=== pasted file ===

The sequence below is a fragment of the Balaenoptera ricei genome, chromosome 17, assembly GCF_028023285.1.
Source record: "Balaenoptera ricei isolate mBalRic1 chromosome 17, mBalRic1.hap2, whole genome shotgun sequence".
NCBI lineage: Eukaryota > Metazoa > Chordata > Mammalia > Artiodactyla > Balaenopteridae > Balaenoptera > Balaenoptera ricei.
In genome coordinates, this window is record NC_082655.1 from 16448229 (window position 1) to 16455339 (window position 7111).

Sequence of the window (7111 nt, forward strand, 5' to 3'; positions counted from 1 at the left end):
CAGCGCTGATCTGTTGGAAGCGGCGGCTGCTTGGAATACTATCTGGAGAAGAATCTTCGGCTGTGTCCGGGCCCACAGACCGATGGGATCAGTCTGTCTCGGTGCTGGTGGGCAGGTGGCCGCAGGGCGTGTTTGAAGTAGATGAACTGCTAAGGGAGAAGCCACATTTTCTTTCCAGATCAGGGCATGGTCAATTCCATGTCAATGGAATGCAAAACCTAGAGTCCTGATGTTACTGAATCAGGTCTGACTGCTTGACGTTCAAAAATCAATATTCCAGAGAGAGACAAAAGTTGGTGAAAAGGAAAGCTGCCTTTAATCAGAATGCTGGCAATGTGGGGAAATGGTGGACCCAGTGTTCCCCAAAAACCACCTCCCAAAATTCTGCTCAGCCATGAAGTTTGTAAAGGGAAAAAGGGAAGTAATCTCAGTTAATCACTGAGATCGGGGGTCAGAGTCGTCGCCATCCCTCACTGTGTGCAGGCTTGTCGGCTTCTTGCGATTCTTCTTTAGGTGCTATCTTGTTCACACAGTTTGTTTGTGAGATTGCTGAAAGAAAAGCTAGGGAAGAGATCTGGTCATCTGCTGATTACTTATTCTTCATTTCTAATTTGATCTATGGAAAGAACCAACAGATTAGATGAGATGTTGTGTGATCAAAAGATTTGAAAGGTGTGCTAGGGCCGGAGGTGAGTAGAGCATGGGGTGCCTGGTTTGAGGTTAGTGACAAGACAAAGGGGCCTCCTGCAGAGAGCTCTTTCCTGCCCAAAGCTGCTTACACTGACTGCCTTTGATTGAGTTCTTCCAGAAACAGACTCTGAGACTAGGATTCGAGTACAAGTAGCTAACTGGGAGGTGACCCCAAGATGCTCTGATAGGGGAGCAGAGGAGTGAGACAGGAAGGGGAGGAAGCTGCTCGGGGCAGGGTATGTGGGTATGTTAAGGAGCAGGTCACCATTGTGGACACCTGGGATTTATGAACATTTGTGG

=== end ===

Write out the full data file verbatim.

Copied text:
The sequence below is a fragment of the Balaenoptera ricei genome, chromosome 17, assembly GCF_028023285.1.
Source record: "Balaenoptera ricei isolate mBalRic1 chromosome 17, mBalRic1.hap2, whole genome shotgun sequence".
NCBI lineage: Eukaryota > Metazoa > Chordata > Mammalia > Artiodactyla > Balaenopteridae > Balaenoptera > Balaenoptera ricei.
In genome coordinates, this window is record NC_082655.1 from 16448229 (window position 1) to 16455339 (window position 7111).

Sequence of the window (7111 nt, forward strand, 5' to 3'; positions counted from 1 at the left end):
CAGCGCTGATCTGTTGGAAGCGGCGGCTGCTTGGAATACTATCTGGAGAAGAATCTTCGGCTGTGTCCGGGCCCACAGACCGATGGGATCAGTCTGTCTCGGTGCTGGTGGGCAGGTGGCCGCAGGGCGTGTTTGAAGTAGATGAACTGCTAAGGGAGAAGCCACATTTTCTTTCCAGATCAGGGCATGGTCAATTCCATGTCAATGGAATGCAAAACCTAGAGTCCTGATGTTACTGAATCAGGTCTGACTGCTTGACGTTCAAAAATCAATATTCCAGAGAGAGACAAAAGTTGGTGAAAAGGAAAGCTGCCTTTAATCAGAATGCTGGCAATGTGGGGAAATGGTGGACCCAGTGTTCCCCAAAAACCACCTCCCAAAATTCTGCTCAGCCATGAAGTTTGTAAAGGGAAAAAGGGAAGTAATCTCAGTTAATCACTGAGATCGGGGGTCAGAGTCGTCGCCATCCCTCACTGTGTGCAGGCTTGTCGGCTTCTTGCGATTCTTCTTTAGGTGCTATCTTGTTCACACAGTTTGTTTGTGAGATTGCTGAAAGAAAAGCTAGGGAAGAGATCTGGTCATCTGCTGATTACTTATTCTTCATTTCTAATTTGATCTATGGAAAGAACCAACAGATTAGATGAGATGTTGTGTGATCAAAAGATTTGAAAGGTGTGCTAGGGCCGGAGGTGAGTAGAGCATGGGGTGCCTGGTTTGAGGTTAGTGACAAGACAAAGGGGCCTCCTGCAGAGAGCTCTTTCCTGCCCAAAGCTGCTTACACTGACTGCCTTTGATTGAGTTCTTCCAGAAACAGACTCTGAGACTAGGATTCGAGTACAAGTAGCTAACTGGGAGGTGACCCCAAGATGCTCTGATAGGGGAGCAGAGGAGTGAGACAGGAAGGGGAGGAAGCTGCTCGGGGCAGGGTATGTGGGTATGTTAAGGAGCAGGTCACCATTGTGGACACCTGGGATTTATGAACATTTGTGG